New report highlights anti-Semitism in the entertainment industry
Creative Community for Peace (CCFP) released its first-ever report on July 19 highlighting various incidents of anti-Semitism plaguing the entertainment industry.
The report, which spans 20 pages, shares various examples of anti-Semitic incidents that have occurred across the various corners of entertainment.
“The entertainment industry is pretty insular and tends to listen to people they know they trust,” CCFP director Ari Ingel told The Journal in a phone interview. “So to really make an impact in the entertainment industry, you have to work within the industry.” Ingel, himself an entertainment lawyer and music executive, said that two and a half years ago CCFP realized it needed to be more “impactful” in educating people in the industry. on the rise of anti-Semitism, “and this report is an extension of that”.
Antisemitism among athletes came to the fore in July 2020, when wide receiver DeSean Jackson voiced his support for Nation of Islam (NOI) leader Louis Farrakhan; Jackson has since apologized, but various other athletes have defended Jackson’s initial comments. Ingel pointed out how Jackson’s comments were broadcast to his “millions of fans” on social media. “It shows you that these guys have a lot of influence and being touched by people like Louis Farrakhan and regurgitating and posting this stuff has an impact,” he said.
Regarding Farrakhan, Ingel said members of the black community and inner cities “have a certain affinity for him” because Farrakhan and the NOI provided social services and schooling in inner cities when the government did not. was not. “What I don’t think they realize though is the anti-Semitism he’s spouting and the vitriol he’s spouting at the Jewish people,” Ingel said, adding that Farrakhan’s words now have an impact. wider through social media. “So you have football players, you have basketball players, you have artists in the music industry hearing these things.” Ingel pointed to Revolt TV – founded by rapper Sean “Diddy” Combs – airing Farrakhan’s speech on July 4, 2020 as the event leading up to the Jackson incident as well as Chelsea Handler sharing a clip of Farrakhan’s speech on social media, creating “an essential hate loop.
Some TV shows have also promulgated anti-Semitic stereotypes. The report points to Netflix’s “Umbrella Academy,” which features a villain described as “a ‘lizard’ who disguises himself as a human and an organizer of the forces of evil who speaks Yiddish, among other languages.” “These traits echo the anti-Jewish conspiracy theories of former BBC footballer and sports commentator David Icke, who has written books claiming that many prominent Jews are in fact ‘secret lizards’ seeking dominance. the world,” the CCFP report said. The report also documents instances of ‘anti-Semitic treatment in Hollywood’, pointing to ‘Stranger Things’ star Winona Ryder recounting how ‘she was called a ‘kitchen oven’ by Mel Gibson and passed over for a film role. because she looked “too Jewish”. .'”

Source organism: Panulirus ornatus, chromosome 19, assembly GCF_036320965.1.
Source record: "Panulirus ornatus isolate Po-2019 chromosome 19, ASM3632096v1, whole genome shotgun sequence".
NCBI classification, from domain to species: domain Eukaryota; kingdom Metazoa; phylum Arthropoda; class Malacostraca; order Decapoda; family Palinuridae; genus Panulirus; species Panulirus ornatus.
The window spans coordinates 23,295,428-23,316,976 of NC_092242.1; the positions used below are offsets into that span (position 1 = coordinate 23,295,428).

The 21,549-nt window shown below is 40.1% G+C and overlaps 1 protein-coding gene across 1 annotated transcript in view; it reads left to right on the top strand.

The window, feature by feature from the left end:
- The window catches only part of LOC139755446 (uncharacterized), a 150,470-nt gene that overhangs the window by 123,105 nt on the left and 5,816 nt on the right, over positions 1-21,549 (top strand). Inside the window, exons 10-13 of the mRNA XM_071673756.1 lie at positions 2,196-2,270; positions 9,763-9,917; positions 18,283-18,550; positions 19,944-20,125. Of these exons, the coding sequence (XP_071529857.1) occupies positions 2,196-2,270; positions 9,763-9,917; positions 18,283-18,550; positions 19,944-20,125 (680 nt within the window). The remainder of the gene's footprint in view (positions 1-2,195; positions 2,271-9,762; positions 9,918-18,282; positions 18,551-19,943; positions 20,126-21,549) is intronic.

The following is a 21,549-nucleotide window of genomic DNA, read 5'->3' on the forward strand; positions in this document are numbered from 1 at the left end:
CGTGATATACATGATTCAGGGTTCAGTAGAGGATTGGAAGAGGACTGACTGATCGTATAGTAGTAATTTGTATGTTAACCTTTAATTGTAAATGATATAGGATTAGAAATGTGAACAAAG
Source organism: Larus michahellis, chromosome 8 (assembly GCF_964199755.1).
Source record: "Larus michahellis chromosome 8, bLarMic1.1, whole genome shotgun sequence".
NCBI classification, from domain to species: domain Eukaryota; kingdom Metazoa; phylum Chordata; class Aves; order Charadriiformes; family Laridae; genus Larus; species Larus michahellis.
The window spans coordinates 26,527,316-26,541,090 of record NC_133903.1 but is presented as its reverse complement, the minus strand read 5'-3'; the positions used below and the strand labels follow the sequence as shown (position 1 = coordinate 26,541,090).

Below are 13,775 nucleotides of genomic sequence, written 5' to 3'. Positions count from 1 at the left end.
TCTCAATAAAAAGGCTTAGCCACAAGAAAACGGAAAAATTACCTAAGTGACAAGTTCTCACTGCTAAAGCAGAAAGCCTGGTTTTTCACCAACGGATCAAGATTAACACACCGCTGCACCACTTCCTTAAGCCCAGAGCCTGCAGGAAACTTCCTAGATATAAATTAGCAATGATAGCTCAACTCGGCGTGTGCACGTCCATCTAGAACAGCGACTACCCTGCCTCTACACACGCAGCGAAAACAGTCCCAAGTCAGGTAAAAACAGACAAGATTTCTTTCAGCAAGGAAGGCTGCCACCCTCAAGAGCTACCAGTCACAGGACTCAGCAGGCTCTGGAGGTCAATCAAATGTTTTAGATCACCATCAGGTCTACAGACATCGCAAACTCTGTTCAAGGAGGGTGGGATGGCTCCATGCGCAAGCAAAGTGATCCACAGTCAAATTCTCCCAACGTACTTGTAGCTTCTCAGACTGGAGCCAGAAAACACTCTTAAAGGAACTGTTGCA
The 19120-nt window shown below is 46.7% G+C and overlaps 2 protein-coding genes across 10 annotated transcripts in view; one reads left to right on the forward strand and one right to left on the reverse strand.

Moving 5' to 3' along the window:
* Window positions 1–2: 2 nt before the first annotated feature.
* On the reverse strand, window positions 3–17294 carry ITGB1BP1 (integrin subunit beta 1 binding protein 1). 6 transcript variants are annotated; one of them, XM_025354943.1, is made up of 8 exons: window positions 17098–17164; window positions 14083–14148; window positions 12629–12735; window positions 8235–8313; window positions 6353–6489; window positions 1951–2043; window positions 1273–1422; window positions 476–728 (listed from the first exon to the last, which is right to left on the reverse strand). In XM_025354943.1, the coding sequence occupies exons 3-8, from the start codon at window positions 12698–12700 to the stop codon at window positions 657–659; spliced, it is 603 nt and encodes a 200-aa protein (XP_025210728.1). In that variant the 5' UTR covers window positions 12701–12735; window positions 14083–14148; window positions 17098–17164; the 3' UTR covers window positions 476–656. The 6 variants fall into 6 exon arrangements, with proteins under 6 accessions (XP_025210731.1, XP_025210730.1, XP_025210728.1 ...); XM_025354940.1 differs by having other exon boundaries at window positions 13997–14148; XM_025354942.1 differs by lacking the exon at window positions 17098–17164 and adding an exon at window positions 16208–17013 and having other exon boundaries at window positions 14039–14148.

In the music industry, former Pink Floyd bassist Roger Waters is infamous for his vocal support of the Boycott, Divestment and Sanctions (BDS) movement as well as for putting a Star of David on a flying pig during his gigs. But the report also noted that Waters played an animated video during one of his concerts of “Israel dropping bombs shaped like Stars of David and dollar signs” and lobbied a group of covers of Pink Floyd not performing in Israel in 2019 claiming that “the people you intend to entertain are executing their neighbours’ children, shooting them in cold blood every day”.
Ingel said that the overwhelming majority of American Jews are Zionists, so when the BDS crowd demonizes Israel as ‘colonialist’, ‘apartheid’ and ‘white supremacist’, then ‘all of a sudden you’re supporting apartheid, genocide , ethnic cleansing, white supremacy, and it causes anti-Semitism here at home.
Ingel said various examples of behavior against various minority communities that were once considered acceptable “15, 20, 30, 40 years ago” are no longer considered acceptable, except when it comes to Jews. “As the saying goes, Jews don’t matter,” Ingel said. “And we still see cases … where you can say things about Jews and there’s nobody marching in the streets, nobody gets fired, and that’s not mainstream media. But in other persecuted minorities, these are major incidents and they would never even go there.
The report concludes with a series of recommendations for entertainment to combat anti-Semitism in the industry, suggesting that companies in the industry adopt the International Holocaust Remembrance Alliance’s definition of anti-Semitism, employ antisemitism experts in their Diversity, Equity and Inclusion (DEI) teams and train their staff members on antisemitism. The report also recommends that television and film companies adopt the “Tevye test” based on the work of author and educator Ben M. Freeman on the portrayal of Jewish people in the media. Freeman developed the “trichtomy of Jewish representation” in how Jews are portrayed in entertainment: “Funny Secular Jews” who create humor through “non-threatening Jewish stereotypes”, “Jews Murdered focus on “Jewish death, destruction and trauma” and “Bad Orthodox Jews” refer to the “demonization of Jews through stereotyping, and in particular of Orthodox Jews and mainstream Judaism who are portrayed as contrary to Western values.
“This report shows how much work needs to be done within our industry,” Ingel said in a statement. “For example, usually unaware, streaming platforms, TV shows and movies broadcast and promulgate anti-Semitic tropes. In a society that is becoming increasingly sensitive to fair and accurate representation, the impact on Jews often does not matter.